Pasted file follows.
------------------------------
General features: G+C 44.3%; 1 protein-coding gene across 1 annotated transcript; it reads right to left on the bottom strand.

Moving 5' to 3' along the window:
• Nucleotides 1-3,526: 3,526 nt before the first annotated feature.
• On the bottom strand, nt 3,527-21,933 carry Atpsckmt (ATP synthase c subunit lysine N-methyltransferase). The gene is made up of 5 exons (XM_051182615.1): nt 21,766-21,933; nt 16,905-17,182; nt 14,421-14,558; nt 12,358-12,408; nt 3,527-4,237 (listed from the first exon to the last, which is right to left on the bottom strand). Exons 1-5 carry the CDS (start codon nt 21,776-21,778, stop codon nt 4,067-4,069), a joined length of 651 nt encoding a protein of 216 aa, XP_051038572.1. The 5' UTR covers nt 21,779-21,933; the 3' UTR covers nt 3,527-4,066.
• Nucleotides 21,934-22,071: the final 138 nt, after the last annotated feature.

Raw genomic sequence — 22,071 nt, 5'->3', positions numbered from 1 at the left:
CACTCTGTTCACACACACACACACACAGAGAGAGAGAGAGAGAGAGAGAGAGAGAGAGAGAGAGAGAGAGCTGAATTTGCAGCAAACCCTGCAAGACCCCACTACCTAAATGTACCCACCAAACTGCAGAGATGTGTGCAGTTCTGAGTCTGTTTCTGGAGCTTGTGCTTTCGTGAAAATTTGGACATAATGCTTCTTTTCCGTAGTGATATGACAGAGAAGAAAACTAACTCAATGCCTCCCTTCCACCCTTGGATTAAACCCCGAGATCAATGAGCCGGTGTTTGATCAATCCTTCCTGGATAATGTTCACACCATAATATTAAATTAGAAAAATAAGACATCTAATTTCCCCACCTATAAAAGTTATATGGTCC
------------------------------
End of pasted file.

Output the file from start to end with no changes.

General features: G+C 44.3%; 1 protein-coding gene across 1 annotated transcript; it reads right to left on the bottom strand.

Moving 5' to 3' along the window:
• Nucleotides 1-3,526: 3,526 nt before the first annotated feature.
• On the bottom strand, nt 3,527-21,933 carry Atpsckmt (ATP synthase c subunit lysine N-methyltransferase). The gene is made up of 5 exons (XM_051182615.1): nt 21,766-21,933; nt 16,905-17,182; nt 14,421-14,558; nt 12,358-12,408; nt 3,527-4,237 (listed from the first exon to the last, which is right to left on the bottom strand). Exons 1-5 carry the CDS (start codon nt 21,776-21,778, stop codon nt 4,067-4,069), a joined length of 651 nt encoding a protein of 216 aa, XP_051038572.1. The 5' UTR covers nt 21,779-21,933; the 3' UTR covers nt 3,527-4,066.
• Nucleotides 21,934-22,071: the final 138 nt, after the last annotated feature.

Raw genomic sequence — 22,071 nt, 5'->3', positions numbered from 1 at the left:
CACTCTGTTCACACACACACACACACAGAGAGAGAGAGAGAGAGAGAGAGAGAGAGAGAGAGAGAGAGAGCTGAATTTGCAGCAAACCCTGCAAGACCCCACTACCTAAATGTACCCACCAAACTGCAGAGATGTGTGCAGTTCTGAGTCTGTTTCTGGAGCTTGTGCTTTCGTGAAAATTTGGACATAATGCTTCTTTTCCGTAGTGATATGACAGAGAAGAAAACTAACTCAATGCCTCCCTTCCACCCTTGGATTAAACCCCGAGATCAATGAGCCGGTGTTTGATCAATCCTTCCTGGATAATGTTCACACCATAATATTAAATTAGAAAAATAAGACATCTAATTTCCCCACCTATAAAAGTTATATGGTCC